Saturday, September 15, 2007

Fabricating the Grill Body, pt. 3

So I've got the grill bowl welded; now it's time to make the lid. This is a little more complicated. I need a handle on the front, and some holes that I can open and close for smoking. If you've seen a Weber grill, they have a little rotating disc with four holes. If it lines up with the holes in the lid, you've got ventilation. If it doesn't, you don't. You can sort of see it in this photo:

Simple enough, right? But not that easy to make, as you will see...

I decided I would make my vent out of brass, because it looks cool and doesn't rust. I cut the shape out with the band saw and perfected it with the grinder. I taped it onto the lid piece, so I could drill through both at once and get the holes aligned perfectly.

Well, that sure came out shitty. The larger hole is completely crooked, not even close to round. The smaller one is smaller because I gave up halfway through. Either my drilling technique is flawed, or our equipment is trashed.

A punch didn't work either. Not even close.

I could have tried a lot of other ways to make this work, but I'm time-limited on this project. I decided to cut a big hole around the failed attempts. I'll figure out a way to make it open and close later. It will probably be a sliding cover.

Aaaaaaand, here is the lid all finished. It lines up well with the bowl; everything is looking OK so far. Next week I will build a hinge and handle. Hopefully I will have time to get a cover on that vent too.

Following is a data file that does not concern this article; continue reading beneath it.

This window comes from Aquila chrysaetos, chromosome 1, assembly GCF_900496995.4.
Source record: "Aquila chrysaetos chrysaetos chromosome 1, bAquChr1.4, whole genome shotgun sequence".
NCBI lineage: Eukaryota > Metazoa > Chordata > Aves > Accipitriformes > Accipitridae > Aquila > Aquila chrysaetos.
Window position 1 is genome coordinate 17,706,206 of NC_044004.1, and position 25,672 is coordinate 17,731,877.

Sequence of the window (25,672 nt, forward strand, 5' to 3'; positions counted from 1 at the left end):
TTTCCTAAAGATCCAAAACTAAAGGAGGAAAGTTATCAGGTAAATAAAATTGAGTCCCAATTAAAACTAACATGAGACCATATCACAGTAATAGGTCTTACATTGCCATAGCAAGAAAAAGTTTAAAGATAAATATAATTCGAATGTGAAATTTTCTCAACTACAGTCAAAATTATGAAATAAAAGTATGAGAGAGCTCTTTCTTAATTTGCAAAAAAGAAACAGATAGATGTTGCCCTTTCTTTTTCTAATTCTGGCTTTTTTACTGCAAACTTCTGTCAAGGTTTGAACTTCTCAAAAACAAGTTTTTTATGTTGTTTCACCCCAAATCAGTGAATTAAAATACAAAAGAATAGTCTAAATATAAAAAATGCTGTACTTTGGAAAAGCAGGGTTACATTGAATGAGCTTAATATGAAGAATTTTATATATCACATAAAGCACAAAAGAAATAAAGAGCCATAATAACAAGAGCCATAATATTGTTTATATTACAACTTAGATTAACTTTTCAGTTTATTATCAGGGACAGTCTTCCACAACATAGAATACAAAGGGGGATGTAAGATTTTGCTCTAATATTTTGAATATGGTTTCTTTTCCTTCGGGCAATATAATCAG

Anonymous dids said...

Can you speculate on why the drilling failed? That step seems fairly simple compared to some of the other steps you have already done...what went wrong?

You have adapted nicely to some unexpected turns in the project; I think this is teaching you how to adapt and overcome as well as producing a darn fine grill. Keep up the good work!

8:24 AM  
Blogger John B said...

I would have drilled the pieces separately. Make the center hole in the brass piece then use a transfer punch to mark the steel piece. Lay out the four hole pattern on the steel as you did on the brass piece. Then drill separately. If the holes some how didn't line up exactly, you could have made the holes in the steel piece maybe a sixteenth larger in dia. You would see the holes in the brass on top and wouldn't know that the holes beneath in the steel were a bit larger. Also to me it looks like when you were drilling the brass, the drill bit dug into the brass and made it move. What you have to do is since brass is so soft, the drill will dig into it when you put pressure on it so you have to take the drill bit and knock off the sharp cutting edge a bit. That way it won't dig in. Run the drill motor at a higher speed when drilling brass.
Also when drilling a large hole in something, it's best to drill a smaller pilot hole first. That will help keep the drill from moving off the mark.

6:17 PM  

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